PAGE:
Monday, April 16, 2012

The Gates of Forgiveness

Praised be Jesus, Mary, and Joseph!

Last Sunday, we saw how God the Father manifested his love for Jesus by resurrecting Him from the dead. All the gospel spoke of was an empty tomb and burial linens cast aside which were supposed to be evidences that Jesus is not among the dead for he is living. Today, the Gospel speaks of Jesus appearing to his disciples – yes, to his disciples who, on the night he was betrayed, abandoned him. They abandoned him out of fear. In fact, they were still afraid as they kept themselves behind closed doors. They were afraid of the Jews. And yet, despite the closed doors, Jesus stood before them. He did not come with a reproach: “Why did you abandon me? Where were you when I needed you?” He came with a greeting: “Peace be with you!” It was truly a fitting greeting for now, all is at peace. By his death and his resurrection, the Father has reconciled the world to himself and now, there was one thing left to do: to send the Holy Spirit for the forgiveness of sins. Thus, he breathes on his apostles and says to them: “Receive the Holy Spirit. Whatsoever sins you forgive, they are forgiven them; whatsoever sins you do not forgive, they are not forgiven.”

He sends the Holy Spirit primarily to bring about the forgiveness of sins. “It was when he gave the Holy Spirit to his apostles that the risen Christ conferred on them his own power to forgive sins.” (CCC, 976) This forgiveness of sins is obtained first of all through baptism which is “the first and chief sacrament of forgiveness of sins because it unites us with Christ, who died for our sins, so that ‘we too might walk in newness of life.’” (CCC, 977) This is why when we look at the image of the Divine Mercy, we see rays of light coming forth from his wounded heart: a ray colored red and another pale: “The two rays denote Blood and Water. The pale ray stands for the Water which makes souls righteous. The red ray stands for the Blood which is the life of souls.” (Diary 299) The Water which makes souls righteous is the Baptismal Water. The Roman Catechism says: “When we make our first profession of faith while receiving holy Baptism that cleansed us, the forgiveness we received then was so full and complete that there remained to us absolutely nothing left to efface, neither original sin nor offenses committed by our own will, nor was there left any penalty to suffer in order to expiate them…” (Roman Catechism 1, 11, 3; CCC, 978)

The devil, however, does not let up in his attempt to snare us into his trap. In the weakness of our nature, we still combat the movements of concupiscence that never cease leading us into evil. That is why the merciful Savior gives us a second means to rise in the event that we fall into sin: the Sacrament of Penance. The Roman Catechism says: “If the Church has the power to forgive sins, then Baptism cannot be her only means of using the keys of the Kingdom of heaven received from Jesus Christ. The Church must be able to forgive all penitents their offenses, even if they should sin until the last moment of their lives” (Roman Catechism 1, 11, 4; CCC, 979). The Lord Jesus said to St. Faustina: “Tell souls where they are to look for solace; that is, in the Tribunal of Mercy (Sacrament of Penance). There the greatest miracles take place and are incessantly repeated. To avail oneself of this miracle, it is not necessary to go on a great pilgrimage or to carry out some external ceremony; it suffices to come with faith to the feet of My representative and to reveal to him one’s misery, and the miracle of the Divine Mercy will be fully demonstrated. Were a soul like a decaying corpse so that from a human standpoint, there would be no hope of restoration and everything would already be lost, it is not so with God. The miracle of Divine Mercy restores that soul in full. Oh, how miserable are those who do not take advantage of the miracle of God’s mercy! You will call out in vain, but it will be too late.” (Diary, 1448)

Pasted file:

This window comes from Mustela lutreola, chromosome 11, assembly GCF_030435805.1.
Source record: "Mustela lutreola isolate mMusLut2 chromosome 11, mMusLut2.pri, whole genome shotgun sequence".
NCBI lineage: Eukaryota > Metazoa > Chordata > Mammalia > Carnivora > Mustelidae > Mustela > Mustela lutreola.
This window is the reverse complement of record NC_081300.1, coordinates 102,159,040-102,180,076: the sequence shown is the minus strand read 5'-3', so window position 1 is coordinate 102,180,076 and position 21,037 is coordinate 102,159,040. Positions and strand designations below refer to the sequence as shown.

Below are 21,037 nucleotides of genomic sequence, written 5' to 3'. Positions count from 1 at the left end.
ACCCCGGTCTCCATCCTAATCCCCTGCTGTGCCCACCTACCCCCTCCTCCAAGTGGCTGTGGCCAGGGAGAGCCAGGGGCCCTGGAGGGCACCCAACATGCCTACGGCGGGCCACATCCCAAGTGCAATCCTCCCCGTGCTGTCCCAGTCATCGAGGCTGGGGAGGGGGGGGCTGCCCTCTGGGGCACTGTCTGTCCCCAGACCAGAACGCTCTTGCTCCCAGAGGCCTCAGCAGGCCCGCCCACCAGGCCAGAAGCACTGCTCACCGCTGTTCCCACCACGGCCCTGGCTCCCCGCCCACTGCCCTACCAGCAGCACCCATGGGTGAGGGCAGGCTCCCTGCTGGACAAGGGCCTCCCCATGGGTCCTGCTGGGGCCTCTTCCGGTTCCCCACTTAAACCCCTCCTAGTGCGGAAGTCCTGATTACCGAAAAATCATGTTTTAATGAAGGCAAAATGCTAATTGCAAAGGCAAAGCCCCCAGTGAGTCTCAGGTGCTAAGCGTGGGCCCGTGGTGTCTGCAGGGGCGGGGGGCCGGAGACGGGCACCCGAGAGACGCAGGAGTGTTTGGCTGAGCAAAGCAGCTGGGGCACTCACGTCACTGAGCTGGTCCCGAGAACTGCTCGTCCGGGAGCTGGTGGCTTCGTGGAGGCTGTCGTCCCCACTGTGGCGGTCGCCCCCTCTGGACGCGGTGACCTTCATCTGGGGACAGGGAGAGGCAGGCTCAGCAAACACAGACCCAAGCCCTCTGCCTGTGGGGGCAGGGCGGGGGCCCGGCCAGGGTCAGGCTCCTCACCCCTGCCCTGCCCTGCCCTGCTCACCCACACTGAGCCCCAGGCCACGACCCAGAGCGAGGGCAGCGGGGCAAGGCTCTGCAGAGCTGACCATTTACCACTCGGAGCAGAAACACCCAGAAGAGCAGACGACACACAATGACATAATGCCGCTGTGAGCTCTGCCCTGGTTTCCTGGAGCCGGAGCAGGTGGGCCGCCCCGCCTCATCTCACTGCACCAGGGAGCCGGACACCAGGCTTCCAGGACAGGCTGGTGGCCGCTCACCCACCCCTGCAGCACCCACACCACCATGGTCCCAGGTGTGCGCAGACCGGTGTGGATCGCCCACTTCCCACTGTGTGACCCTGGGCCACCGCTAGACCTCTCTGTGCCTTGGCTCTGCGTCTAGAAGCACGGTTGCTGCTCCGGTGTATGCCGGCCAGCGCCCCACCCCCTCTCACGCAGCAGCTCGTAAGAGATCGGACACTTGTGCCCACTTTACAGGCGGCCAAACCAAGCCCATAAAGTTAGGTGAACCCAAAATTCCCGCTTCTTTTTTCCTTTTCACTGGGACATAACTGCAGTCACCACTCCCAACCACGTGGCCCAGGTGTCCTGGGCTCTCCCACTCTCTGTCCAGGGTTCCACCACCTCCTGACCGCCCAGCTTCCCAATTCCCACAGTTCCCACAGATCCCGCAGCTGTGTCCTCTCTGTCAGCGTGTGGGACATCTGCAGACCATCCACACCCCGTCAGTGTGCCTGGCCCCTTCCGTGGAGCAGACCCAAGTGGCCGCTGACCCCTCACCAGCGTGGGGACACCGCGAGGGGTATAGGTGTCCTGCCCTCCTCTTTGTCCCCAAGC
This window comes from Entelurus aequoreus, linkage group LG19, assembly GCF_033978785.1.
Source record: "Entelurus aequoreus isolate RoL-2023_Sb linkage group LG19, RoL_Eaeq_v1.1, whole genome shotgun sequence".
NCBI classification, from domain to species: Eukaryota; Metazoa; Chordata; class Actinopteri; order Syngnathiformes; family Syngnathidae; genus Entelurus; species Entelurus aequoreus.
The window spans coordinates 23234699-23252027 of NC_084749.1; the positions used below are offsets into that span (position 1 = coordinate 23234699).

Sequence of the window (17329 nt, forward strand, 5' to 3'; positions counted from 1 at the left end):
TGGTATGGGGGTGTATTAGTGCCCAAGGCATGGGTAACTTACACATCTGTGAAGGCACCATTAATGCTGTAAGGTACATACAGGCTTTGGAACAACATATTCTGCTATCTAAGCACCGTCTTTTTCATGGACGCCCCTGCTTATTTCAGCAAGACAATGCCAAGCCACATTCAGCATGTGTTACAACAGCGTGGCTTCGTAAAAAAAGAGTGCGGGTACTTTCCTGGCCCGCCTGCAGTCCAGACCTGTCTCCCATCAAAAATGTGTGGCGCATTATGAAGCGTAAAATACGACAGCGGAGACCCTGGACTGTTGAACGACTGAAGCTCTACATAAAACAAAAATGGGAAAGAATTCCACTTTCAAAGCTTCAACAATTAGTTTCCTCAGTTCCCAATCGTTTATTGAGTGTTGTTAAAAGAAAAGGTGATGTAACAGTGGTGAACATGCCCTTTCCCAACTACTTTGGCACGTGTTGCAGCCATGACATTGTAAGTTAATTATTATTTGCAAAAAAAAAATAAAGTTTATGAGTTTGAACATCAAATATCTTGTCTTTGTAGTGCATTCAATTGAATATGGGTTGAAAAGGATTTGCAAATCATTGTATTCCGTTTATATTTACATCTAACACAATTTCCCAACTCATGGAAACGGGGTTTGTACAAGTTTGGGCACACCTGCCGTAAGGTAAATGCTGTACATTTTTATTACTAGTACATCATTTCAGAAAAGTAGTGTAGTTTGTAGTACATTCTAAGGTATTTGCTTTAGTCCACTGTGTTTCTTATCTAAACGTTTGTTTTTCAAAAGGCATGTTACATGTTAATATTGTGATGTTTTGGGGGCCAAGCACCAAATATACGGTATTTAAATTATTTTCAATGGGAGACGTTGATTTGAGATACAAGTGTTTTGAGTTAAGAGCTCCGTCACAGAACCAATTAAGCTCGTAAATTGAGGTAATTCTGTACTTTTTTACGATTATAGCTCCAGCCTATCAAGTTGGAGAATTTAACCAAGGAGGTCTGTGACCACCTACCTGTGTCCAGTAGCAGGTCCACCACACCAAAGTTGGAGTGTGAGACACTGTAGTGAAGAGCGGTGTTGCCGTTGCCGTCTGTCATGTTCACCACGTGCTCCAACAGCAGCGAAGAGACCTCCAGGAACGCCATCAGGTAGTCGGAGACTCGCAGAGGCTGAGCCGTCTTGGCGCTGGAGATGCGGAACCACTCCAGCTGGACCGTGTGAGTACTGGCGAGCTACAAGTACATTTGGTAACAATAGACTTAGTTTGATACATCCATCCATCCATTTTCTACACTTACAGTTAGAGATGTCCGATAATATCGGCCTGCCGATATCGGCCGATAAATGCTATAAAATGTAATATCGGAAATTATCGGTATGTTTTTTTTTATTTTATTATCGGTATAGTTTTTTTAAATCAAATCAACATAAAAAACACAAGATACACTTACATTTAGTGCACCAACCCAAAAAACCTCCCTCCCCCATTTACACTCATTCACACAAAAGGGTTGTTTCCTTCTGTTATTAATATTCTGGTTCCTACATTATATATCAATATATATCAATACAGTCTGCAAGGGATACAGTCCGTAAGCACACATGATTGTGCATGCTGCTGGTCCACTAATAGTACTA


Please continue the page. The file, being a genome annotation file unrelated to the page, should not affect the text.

Indeed, “there is no offense, however serious, that the Church cannot forgive. ‘There is no one, however wicked or guilty, who may not confidently hope for forgiveness, provided his repentance be honest.’ Christ who died for all men desires that in his Church the gates of forgiveness should always be open to anyone who turns away from sin.” (CCC, 982)

Jesus, I trust in you!

O Mary conceived without sin, pray for us who have recourse to thee!

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